Valley boys’ basketball coach Mike Staples, center, celebrates along with fans and players as the clock runs out during the Class D South final against St. Dominic on Saturday at the Augusta Civic Center. Russ Dillingham/Sun Journal

AUGUSTA — Seat 17 of row H in Section 17 at the Augusta Civic Center stands out, a yellow beacon in a blue sea. The seat is yellow in honor of the late Ed Coffin, the man who sat in it the most.

Until his death in 2021 at the age of 89, Coffin was as much a part of the high school basketball tournament at the Civic Center anybody. Players and teams came and went, but Coffin was constant.

That’s why, the day before the start of the 2019 tournament, the Civic Center honored Coffin with this yellow seat. It’s where he watched generations of games unfold. Coffin chose this seat because of its location at the end of the court and above the rim, where he could watch everything unfold.

Ed Coffin was a basketball aficionado. That’s one of the things that kept him coming back to the tournament, year after year. Coffin also knew that sometimes you have to reach behind the obvious to get to the truth, and the truth about the Maine high school basketball tournament is this: Class D  is where you’ll find the soul of the tournament.

With a day off, Thornton Academy Athletic Director Gary Stevens watched the Class D South finals Saturday from a seat just down the row from Coffin’s. Stevens grew up in Lincoln and graduated from Mattanawcook Academy. The small schools tournament is one of the things he loves about his youth.

“For me, the center of vacation week was the Bangor Auditorium,” Stevens said. “I remember watching Jonesport-Beals play. That was a team I would get excited following.”


The tournament is the one chance the smallest schools have each season to take the biggest stage. In the Augusta Civic Center, the Class D South field has the best of the four tournament venues. It has the intimacy of the Portland Expo without the claustrophobia. You’re on top of the action, and you have room to move if you need to. Bangor’s Cross Insurance Center, which replaced the outdated Bangor Auditorium in 2013, is the newest arena in the state and has the finest fan amenities, but parts of it feel cold. Barely a decade old, the building is still developing its identity. It does get loud, though.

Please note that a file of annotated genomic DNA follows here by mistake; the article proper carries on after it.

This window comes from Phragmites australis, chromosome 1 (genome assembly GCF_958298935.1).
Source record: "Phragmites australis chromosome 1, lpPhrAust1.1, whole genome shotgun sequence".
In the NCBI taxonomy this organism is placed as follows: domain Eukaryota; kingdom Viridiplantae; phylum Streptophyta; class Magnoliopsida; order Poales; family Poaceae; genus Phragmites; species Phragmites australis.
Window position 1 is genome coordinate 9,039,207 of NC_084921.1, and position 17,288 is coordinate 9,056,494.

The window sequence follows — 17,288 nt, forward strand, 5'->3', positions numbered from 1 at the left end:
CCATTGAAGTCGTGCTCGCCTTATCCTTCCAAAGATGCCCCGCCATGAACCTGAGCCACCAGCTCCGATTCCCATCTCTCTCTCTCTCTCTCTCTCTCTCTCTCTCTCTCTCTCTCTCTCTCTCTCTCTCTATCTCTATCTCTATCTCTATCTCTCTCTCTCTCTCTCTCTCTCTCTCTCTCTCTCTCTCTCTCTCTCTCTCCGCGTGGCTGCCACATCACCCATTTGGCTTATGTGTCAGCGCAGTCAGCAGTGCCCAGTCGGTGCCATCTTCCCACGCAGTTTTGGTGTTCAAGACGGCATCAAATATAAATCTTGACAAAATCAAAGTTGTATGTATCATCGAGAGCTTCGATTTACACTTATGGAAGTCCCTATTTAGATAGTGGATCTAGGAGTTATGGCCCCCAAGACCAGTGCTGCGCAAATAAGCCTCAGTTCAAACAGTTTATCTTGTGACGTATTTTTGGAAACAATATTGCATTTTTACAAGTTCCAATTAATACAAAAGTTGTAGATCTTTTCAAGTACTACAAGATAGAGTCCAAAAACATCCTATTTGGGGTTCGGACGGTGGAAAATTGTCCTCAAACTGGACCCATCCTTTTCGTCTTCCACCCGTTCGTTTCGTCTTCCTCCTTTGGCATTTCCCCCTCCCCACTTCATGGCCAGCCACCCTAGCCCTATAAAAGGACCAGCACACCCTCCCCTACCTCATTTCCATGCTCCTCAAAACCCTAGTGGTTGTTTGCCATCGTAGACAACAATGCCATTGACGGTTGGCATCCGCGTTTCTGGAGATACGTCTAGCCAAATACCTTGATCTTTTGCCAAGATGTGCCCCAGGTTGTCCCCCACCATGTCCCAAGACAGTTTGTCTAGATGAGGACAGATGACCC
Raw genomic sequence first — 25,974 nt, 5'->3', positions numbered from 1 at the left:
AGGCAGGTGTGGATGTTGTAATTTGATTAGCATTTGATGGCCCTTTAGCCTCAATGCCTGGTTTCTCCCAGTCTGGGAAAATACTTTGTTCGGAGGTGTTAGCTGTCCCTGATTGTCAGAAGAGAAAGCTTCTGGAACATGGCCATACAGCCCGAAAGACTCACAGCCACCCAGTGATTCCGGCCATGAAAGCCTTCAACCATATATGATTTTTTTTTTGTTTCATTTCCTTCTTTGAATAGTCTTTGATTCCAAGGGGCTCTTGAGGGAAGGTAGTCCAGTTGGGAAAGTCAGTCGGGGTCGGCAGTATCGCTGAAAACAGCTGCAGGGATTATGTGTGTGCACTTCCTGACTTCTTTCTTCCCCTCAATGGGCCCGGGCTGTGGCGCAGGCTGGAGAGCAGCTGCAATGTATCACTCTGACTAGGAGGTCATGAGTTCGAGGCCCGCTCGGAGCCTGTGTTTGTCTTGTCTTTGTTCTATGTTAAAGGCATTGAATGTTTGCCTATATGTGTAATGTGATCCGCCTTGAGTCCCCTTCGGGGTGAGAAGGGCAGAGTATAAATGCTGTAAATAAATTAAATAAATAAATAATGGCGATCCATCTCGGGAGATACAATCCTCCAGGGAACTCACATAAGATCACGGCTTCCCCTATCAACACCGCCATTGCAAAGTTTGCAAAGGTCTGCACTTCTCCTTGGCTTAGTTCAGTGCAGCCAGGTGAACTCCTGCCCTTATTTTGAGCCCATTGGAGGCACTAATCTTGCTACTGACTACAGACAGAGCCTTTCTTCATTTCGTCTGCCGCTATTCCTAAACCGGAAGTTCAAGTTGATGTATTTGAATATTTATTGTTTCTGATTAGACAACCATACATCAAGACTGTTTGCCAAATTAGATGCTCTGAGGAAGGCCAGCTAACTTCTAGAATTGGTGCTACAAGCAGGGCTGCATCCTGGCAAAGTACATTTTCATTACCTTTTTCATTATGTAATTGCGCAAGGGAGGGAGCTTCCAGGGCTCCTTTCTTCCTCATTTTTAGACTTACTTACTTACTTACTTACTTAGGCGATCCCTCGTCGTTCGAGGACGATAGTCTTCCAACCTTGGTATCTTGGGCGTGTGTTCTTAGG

Cross Insurance Arena in Portland may have been nice in 1977 when it opened, but we’ve evolved, and it’s never been ideal for basketball. Class D schools should feel fortunate they never play their tournament there.

On Saturday afternoon, the Augusta Civic Center was nowhere close to reaching its capacity of around 5,000. It didn’t matter. Fans are passionate everywhere, but in the smallest communities, basketball is an event, not just another option.

Put it this way: If the same percentage of Portland residents (population just over 68,000) came out for Portland High’s Class AA final at Cross arena as Bingham residents (population 866) who made the trip from northern Somerset County to watch the two Valley games, many would’ve been turned away.

Saturday afternoon, fans decked out in Valley blue filled sections 10 and 11 of the Augusta Civic Center, behind the Cavaliers bench and the scorers table. There’s somebody who drew the short straw and had to stay behind in Bingham to mind the store.

“Our Valley fans have always been great. Both teams are rising, and that’s what it takes. You can’t put a poor product out and expect everyone to show up all the time,” Valley girls’ basketball coach Gordon Hartwell said after his team’s 71-26 win over Waynflete.


Stevens noted a few fans in Forest Hills black and orange cheering for Valley.

“With the small schools, the rival schools will support each other. I remember Fort Fairfield would get knocked out, and they’d be cheering for Hodgdon,” Stevens said.

Fans of Class D also, for the most part, were treated to less plodding basketball. In Class AA girls’ semifinals this week, the winning team averaged 48 points. In Class D, the semifinal-winning teams averaged 53.5 points, the highest of the five classes. On the boys’ side, only Class C teams (62.8 points) averaged a higher winning score than Class D’s 61.5, although Class AA (60) and A (59.3) weren’t far off.

“When the basketball moves, fans like it. It’s the best kind of basketball. I don’t want a 20-19 game. I don’t think that’s very entertaining for a fan or as a coach. I’d die over that. I want to run,” Hartwell said.

That’s what Ed Coffin understood all those years while sitting in seat 17 of Row H in Section 17. Smaller isn’t worse. It’s just smaller. Except this week, every year, when it blooms.

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